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Press freedom "disappointingly absent from agenda" of visiting US Secretary of State; another editor given suspended sentence

(IPI/IFEX) - VIENNA, 3 November 2009: The International Press Institute (IPI) is disappointed at the apparent absence of deteriorating Moroccan press freedom from the agenda of a two-day visit to Morocco by US Secretary of State Hillary Clinton.

Speaking at an international, G8-backed forum in Marrakesh, Clinton unveiled economic development programmes and addressed the Middle East peace process.

"She did not mention press freedom," Said Essoulami, director of the Casablanca-based Centre for Media Freedom - Middle East & North Africa (CMF-MENA), told IPI by telephone.

On 15 October, the editor of the Arabic-language weekly Al Michaal was sentenced to a year in prison for "intentionally publishing false information" about the health of Morocco's leader, King Mohammed VI. Two journalists from the weekly were each sentenced to three months in prison but have been provisionally freed pending their appeal.

On 26 October, the editor of the daily Al Jarida Al Oula, Ali Anouzla, was given a one-year suspended sentence for "ill-intentioned publication of false information" about the health of King Mohammed VI. Bouchra Eddou, a journalist with the same newspaper, received a three-month suspended sentence in connection with the same article.

On 30 October, Taoufik Bouachrine and Khalid Gueddar, the publisher and a cartoonist, respectively, of the daily Akhbar al Youm received a three-year deferred prison sentence for "lacking respect toward the royal family." The sentence was issued in connection with a cartoon published in the 26-27 September issue of the newspaper about the marriage of Prince Moulay Ismaïl, a relative of King Mohammed VI, to a German woman.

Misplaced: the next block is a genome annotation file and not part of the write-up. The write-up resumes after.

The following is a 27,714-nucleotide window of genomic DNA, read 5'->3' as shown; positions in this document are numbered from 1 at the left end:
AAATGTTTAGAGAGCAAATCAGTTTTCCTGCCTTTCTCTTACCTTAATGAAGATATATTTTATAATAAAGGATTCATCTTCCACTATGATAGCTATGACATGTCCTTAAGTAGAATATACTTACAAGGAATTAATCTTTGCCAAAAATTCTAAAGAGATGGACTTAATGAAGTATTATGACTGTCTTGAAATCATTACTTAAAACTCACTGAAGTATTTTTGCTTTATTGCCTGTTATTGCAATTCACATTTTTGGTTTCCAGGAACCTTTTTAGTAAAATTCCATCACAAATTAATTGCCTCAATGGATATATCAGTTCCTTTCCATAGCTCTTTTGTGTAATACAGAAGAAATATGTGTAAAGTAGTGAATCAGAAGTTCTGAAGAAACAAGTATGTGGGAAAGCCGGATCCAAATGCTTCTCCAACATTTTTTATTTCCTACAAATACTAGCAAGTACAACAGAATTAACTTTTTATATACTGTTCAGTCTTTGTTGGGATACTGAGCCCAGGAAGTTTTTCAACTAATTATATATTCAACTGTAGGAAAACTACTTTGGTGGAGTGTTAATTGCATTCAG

Moroccan authorities also banned from circulation two editions of French newspaper Le Monde and one edition of the Spanish daily El Pais after the dailies republished the cartoon together with another by French cartoonist Jean Plantu.

Back in August, the government seized copies of current affairs magazines Tel Quel and Nichane after they published the results of a poll on how Moroccans regarded the king's first decade in power.

"The tension between the government and the independent media in Morocco has been going on for a couple of years, in which the government's ministries have repeatedly criticised the media and pressured them into toeing the government line as well as refraining from questioning the King of Morocco in any way," Essoulami said.

"It is unfortunate that in a country with one of the more lively media environments in the region, journalists are still being charged, fined and jailed for writing about the royal family," said IPI Deputy Director Alison Bethel McKenzie. "Instead of helping create a media environment in which journalists don't have to fear going to prison for doing their job, Moroccan courts are still systematically handing down prison sentences. Press freedom there is getting worse, not better, and world leaders such as Mrs. Clinton seem to fall silent on the issue."

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